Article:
Tau tangles accumulate within neurons, but they are also thought to travel from cell to cell via extracellular vesicles. A study posted April 30 on bioRXiv provides startling support for this idea. For the first time, scientists used cryo-electron tomography to spy on the spatial organization of proteins within vesicles isolated from the brains of people with Alzheimer’s disease. Why, hello there: They spotted filaments of tau nestled inside.
The filaments did not appear to have been sloppily shoved into these vesicles. Rather, an unidentified protein neatly tethered them to the vesicle inner membrane. Under the gaze of the cryo-electron microscope, the core of the filaments revealed a back-to-back C-shaped fold, akin to its counterpart extracted from AD brain lysates, albeit with some differences. Vesicle filaments were shorter, and decorated by unknown molecules that the scientists speculate may have ushered the tau inside.
(A) Denoised tomographic volume and segmentation of an EV from AD patient brain depicting the limiting membrane (yellow), intraluminal vesicles (cyan) and tau filaments (magenta). (B) Denoised tomographic volumes of EVs from AD patient brain containing varying numbers of tau filaments. (C) Representative immunoblot of AD patient brain EVs from fractions 4–6 using antibody TauC with (+) or without (-) 0.1% Triton X-100 and 0.5 ng/µL proteinase K (PK). n=3. (D) Denoised tomographic slices of EVs from AD patient brain containing tau filaments. The arrows point to the minimum (filled arrows) and maximum (unfilled arrows) widths of tau PHFs (magenta arrows) and SFs (blue arrows). (E and F) Subtomogram averaged maps of tau PHFs (magenta) and SFs (blue) in EVs, shown as (E) central slices perpendicular to the helical filament axis and (F) 3D volumes encompassing one helical crossover. Scale bars, 200 nm in (A, B and D) and 10 nm in (E and F).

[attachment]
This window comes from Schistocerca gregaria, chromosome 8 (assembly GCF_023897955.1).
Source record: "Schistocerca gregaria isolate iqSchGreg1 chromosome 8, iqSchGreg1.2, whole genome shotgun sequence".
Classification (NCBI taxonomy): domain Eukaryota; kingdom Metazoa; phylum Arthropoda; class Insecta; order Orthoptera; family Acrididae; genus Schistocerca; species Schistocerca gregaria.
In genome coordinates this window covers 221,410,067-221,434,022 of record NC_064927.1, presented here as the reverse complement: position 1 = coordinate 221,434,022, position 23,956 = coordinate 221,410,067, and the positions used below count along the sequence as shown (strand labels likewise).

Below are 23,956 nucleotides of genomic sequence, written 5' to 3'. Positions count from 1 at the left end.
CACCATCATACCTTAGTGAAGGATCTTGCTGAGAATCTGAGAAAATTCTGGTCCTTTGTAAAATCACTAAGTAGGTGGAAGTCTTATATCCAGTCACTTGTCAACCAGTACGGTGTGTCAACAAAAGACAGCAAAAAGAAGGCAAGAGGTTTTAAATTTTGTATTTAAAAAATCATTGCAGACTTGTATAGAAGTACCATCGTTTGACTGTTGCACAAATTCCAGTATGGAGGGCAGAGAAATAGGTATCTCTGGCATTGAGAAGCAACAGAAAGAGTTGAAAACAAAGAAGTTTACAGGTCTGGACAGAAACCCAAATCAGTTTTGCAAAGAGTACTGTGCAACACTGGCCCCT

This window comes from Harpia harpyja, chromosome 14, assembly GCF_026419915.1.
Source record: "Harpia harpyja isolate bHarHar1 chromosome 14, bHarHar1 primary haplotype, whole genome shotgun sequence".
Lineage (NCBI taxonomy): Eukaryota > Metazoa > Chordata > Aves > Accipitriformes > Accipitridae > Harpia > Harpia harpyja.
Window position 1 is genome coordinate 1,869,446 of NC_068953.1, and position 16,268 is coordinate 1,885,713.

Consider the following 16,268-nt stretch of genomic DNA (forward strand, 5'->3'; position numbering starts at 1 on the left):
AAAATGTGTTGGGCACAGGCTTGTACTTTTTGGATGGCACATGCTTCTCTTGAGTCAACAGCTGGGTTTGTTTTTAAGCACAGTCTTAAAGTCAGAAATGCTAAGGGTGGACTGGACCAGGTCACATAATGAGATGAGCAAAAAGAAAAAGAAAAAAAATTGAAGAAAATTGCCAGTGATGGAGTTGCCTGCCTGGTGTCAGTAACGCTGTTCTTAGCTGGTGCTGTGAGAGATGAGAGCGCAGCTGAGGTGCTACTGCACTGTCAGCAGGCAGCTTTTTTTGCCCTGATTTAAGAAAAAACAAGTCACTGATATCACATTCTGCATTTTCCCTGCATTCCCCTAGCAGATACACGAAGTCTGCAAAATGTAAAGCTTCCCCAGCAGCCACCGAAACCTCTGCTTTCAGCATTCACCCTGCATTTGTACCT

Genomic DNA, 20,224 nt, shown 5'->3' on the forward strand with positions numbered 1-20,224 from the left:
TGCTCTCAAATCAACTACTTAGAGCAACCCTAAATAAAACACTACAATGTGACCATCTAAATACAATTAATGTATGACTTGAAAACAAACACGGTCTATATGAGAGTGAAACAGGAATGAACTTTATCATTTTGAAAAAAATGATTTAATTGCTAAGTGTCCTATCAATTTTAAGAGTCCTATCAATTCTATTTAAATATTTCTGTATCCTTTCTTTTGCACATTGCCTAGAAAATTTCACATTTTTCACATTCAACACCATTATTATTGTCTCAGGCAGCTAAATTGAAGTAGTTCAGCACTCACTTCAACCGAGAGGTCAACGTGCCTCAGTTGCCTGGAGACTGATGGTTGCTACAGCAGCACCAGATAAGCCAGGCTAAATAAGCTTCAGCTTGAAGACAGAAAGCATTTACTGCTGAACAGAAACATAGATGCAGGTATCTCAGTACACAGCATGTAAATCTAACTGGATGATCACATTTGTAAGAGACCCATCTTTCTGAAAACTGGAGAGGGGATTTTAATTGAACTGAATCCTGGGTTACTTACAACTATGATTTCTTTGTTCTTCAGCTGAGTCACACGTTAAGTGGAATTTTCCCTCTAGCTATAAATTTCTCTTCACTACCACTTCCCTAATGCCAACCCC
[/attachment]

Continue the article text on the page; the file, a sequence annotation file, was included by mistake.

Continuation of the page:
Led by Karen Duff at University College London and Benjamin Ryskeldi-Falcon of the Medical Research Council Laboratory of Molecular Biology, Cambridge, U.K., the scientists also reported that these tau filaments seeded propagation of tau pathology within cell lines and in transgenic mouse brain. In all, the study casts extracellular vesicles (EVs) as “good contenders” for tau transport vehicles, and illuminates “a whole new biology for tau,” Duff told Alzforum.
“The work by Fowler and colleagues is beautiful, and the images visualizing tau filaments within extracellular vesicles by cryo-electron microscopy are simply stunning,” commented Jürgen Götz at the University of Queensland, Brisbane, Australia.
Lary Walker of Emory University, Atlanta, noted that while the intercellular transfer of EVs within the brain can support homeostasis, it can also disseminate pathogenic protein seeds that drive neurodegenerative disease.
“The once-murky details of this remarkable mechanism are now yielding to increasingly sophisticated analyses, and the characterization of polymeric tau in Alzheimer brain-derived vesicles … is a welcome contribution,” he wrote to Alzforum (comments below).
From free-floating tau to tunneling nanotubes to EVs, different modes of transport have been proposed to explain the spread of tau pathology in tauopathies. EVs are an attractive option, because they could explain how tau appears to travel via synaptic circuitry and other routes.READ MORE